Whew. I don’t wanna do that again, it was very stressful. The sock I was knitting the night I was at city hall, got knit so tightly that I had to rip out everything I did while I was there (it still made me feel better to knit rather than sit still while I waited my turn). My nerves made me knit vastly tighter than usual. But I said my piece, and in this case I am seeing the results of folks like me, speaking up for what we believe is good for our lovely city.

Spring Report

Friday, May 14th, 2004

It is warm and damp and very springlike. I did get out in the yard this morning before the rain started, and I did some more weeding. For someone who doesn’t like dirt on her hands, I sure am giving in to the needs of my yard.

Wowie, just as I am typing this, the weather went from a bare sprinkle of rain to a wild downpour with strong winds. I can’t even see the trees across the street clearly. I’m glad I did my gardening earlier today. I did plant some seeds Monday and I am hoping that this damp week will be really good for them.

It is sort of strange, it was almost 80 degrees, and even with the downpour it’s over 76. Normally it will cool off much more than that with this sort of rain, but it’s not over yet (although the wind has already calmed down and the rain is coming straight down now). I sort of wanted to bake some brownies or a cake or maybe rhubarb crisp today, and the kitchen was a bit warm for that, so maybe the rain will be a gift inside as well as out. I’m glad I don’t have to go out today if I do not choose. What a luxury days like this are. I’m trying to do my computer catching up and then the plan is to go down into the dyeing studio for the rest of the evening.

But I’m telling you, the computer work is enough to make a strong person weep. I am getting so much spam, both email and on this blog, that it takes a lot of time to clear it all out. I threw away over 2000 messages yesterday in my email, and last night I had to delete about 8 advertising comments (usually prescription drug sales) on the blog… and right now I have 5 more to delete in about half a day. And I’m up to almost 1200 email spams already and the day is not half over yet.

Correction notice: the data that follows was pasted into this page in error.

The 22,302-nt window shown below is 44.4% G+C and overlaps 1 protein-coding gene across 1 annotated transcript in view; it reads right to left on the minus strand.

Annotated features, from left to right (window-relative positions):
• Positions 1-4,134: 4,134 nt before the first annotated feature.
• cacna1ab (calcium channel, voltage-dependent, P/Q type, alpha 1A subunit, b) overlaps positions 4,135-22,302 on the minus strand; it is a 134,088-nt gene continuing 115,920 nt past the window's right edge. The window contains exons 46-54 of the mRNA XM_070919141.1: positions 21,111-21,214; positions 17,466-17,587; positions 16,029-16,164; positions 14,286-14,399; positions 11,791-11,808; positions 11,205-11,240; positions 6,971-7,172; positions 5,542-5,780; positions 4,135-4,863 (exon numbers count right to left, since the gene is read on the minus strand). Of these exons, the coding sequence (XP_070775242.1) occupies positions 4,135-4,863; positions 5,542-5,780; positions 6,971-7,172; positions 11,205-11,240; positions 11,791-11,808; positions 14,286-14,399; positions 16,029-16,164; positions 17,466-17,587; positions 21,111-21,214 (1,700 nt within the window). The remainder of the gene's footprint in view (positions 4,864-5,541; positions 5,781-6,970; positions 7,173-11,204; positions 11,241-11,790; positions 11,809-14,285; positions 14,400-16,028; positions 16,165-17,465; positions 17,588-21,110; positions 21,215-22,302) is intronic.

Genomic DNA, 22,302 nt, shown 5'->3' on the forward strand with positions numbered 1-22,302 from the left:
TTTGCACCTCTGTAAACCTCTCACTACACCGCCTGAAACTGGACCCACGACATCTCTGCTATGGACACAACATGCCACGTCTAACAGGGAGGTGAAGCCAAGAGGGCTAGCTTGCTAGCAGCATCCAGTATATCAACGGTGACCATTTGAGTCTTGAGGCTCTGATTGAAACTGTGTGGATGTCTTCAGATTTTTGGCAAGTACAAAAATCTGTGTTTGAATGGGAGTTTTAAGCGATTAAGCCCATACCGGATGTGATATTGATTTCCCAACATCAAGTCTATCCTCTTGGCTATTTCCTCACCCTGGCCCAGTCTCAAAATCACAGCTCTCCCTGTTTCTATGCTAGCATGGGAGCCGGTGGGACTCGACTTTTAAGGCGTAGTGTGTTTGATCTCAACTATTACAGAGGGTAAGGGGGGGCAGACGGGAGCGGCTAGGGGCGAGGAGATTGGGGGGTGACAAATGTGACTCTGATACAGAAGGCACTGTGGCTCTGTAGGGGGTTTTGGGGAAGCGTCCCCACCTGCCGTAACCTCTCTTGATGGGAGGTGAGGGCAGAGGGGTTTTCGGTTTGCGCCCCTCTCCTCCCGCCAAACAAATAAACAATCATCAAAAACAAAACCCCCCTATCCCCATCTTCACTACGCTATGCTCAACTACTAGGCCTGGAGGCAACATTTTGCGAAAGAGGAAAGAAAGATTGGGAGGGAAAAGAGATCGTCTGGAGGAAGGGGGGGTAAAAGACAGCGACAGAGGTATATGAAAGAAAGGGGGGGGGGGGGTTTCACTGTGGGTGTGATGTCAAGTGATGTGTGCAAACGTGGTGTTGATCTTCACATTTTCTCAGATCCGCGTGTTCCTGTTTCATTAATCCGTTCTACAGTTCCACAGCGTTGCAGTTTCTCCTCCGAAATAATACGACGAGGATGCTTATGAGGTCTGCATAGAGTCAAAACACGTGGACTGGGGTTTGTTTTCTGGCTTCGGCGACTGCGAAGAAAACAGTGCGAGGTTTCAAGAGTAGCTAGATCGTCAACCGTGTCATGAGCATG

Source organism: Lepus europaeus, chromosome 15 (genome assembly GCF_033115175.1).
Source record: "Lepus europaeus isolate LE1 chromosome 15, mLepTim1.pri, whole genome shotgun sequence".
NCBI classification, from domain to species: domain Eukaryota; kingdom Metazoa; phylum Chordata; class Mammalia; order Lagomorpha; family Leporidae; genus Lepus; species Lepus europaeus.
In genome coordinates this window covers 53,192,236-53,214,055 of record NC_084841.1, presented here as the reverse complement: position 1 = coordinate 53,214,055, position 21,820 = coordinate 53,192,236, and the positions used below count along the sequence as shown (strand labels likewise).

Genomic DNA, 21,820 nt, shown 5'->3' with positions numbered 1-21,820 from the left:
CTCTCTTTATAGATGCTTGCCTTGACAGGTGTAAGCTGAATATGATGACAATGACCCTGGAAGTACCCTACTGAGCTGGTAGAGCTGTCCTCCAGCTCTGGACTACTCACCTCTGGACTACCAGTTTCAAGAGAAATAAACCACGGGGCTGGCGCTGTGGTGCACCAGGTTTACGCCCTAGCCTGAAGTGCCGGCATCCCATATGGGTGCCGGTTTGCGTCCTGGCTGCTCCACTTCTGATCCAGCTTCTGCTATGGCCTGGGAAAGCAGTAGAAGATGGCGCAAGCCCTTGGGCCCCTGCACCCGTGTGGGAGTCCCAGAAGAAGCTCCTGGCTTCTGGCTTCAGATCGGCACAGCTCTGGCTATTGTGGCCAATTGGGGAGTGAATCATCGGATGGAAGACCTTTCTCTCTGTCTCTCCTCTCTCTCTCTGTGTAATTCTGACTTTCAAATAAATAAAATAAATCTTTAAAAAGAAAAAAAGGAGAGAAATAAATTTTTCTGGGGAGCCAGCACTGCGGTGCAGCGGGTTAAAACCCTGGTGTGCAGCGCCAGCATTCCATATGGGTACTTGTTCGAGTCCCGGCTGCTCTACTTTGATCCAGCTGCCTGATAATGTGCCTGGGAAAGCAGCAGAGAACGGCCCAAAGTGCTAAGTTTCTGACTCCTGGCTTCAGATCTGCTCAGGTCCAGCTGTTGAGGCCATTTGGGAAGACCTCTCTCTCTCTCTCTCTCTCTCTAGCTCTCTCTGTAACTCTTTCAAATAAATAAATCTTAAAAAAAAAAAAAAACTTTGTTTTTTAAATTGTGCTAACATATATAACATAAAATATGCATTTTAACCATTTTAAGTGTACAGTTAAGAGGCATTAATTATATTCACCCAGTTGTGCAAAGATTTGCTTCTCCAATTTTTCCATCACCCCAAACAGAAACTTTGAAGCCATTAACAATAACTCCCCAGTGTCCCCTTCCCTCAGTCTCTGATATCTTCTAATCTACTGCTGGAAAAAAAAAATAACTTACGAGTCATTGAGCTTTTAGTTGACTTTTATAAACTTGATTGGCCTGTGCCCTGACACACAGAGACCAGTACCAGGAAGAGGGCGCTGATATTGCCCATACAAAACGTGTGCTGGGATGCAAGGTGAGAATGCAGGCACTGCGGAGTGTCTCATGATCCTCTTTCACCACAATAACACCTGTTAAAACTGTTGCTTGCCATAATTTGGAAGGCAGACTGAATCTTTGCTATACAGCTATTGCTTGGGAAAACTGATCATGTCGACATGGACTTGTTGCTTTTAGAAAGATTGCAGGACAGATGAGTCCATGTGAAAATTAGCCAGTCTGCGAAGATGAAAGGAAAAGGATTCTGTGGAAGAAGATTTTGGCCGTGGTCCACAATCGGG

If you write to me and I don’t write back right away, please feel free to write to me again. I’ve got a good reputation for returning emails quickly (I’m not very good with phone messages, unfortunately), but right now I’m on overload… and sometimes I accidentally delete a good message thinking it looks a lot like spam.

Be sure to write a subject line that has at least two words in it. So many junk messages have no subject, or a random single word, that a message with a short or missing subject is sure to just get deleted without a second thought. If you were deleting around 100 messages an hour, you would delete some good ones, too. Sad, very sad. (Yes, I have some spam filtering in place, but because I receive all mail to purpletree.com, LynnH.com, and ColorJoy.com… even when the address is not a valid address, I’m getting drowned in messages to people who don’t exist.)